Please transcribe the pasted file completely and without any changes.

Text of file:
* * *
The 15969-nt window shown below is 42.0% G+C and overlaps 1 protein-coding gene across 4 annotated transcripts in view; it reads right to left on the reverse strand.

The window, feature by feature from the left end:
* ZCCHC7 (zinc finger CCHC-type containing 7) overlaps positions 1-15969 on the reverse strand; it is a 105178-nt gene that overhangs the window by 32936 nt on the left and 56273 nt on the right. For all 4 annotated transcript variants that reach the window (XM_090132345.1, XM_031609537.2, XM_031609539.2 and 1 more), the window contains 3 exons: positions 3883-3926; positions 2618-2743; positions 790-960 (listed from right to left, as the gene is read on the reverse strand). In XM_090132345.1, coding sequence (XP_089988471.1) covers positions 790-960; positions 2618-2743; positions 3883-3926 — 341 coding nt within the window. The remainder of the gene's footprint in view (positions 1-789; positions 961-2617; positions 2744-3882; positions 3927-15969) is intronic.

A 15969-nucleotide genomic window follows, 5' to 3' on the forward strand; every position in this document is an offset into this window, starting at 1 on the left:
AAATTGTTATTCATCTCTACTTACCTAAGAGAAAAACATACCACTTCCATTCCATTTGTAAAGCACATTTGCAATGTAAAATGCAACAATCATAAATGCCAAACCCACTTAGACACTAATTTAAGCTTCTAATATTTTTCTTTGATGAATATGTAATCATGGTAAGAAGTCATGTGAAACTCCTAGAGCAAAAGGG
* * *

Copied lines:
The 15969-nt window shown below is 42.0% G+C and overlaps 1 protein-coding gene across 4 annotated transcripts in view; it reads right to left on the reverse strand.

The window, feature by feature from the left end:
* ZCCHC7 (zinc finger CCHC-type containing 7) overlaps positions 1-15969 on the reverse strand; it is a 105178-nt gene that overhangs the window by 32936 nt on the left and 56273 nt on the right. For all 4 annotated transcript variants that reach the window (XM_090132345.1, XM_031609537.2, XM_031609539.2 and 1 more), the window contains 3 exons: positions 3883-3926; positions 2618-2743; positions 790-960 (listed from right to left, as the gene is read on the reverse strand). In XM_090132345.1, coding sequence (XP_089988471.1) covers positions 790-960; positions 2618-2743; positions 3883-3926 — 341 coding nt within the window. The remainder of the gene's footprint in view (positions 1-789; positions 961-2617; positions 2744-3882; positions 3927-15969) is intronic.

A 15969-nucleotide genomic window follows, 5' to 3' on the forward strand; every position in this document is an offset into this window, starting at 1 on the left:
AAATTGTTATTCATCTCTACTTACCTAAGAGAAAAACATACCACTTCCATTCCATTTGTAAAGCACATTTGCAATGTAAAATGCAACAATCATAAATGCCAAACCCACTTAGACACTAATTTAAGCTTCTAATATTTTTCTTTGATGAATATGTAATCATGGTAAGAAGTCATGTGAAACTCCTAGAGCAAAAGGG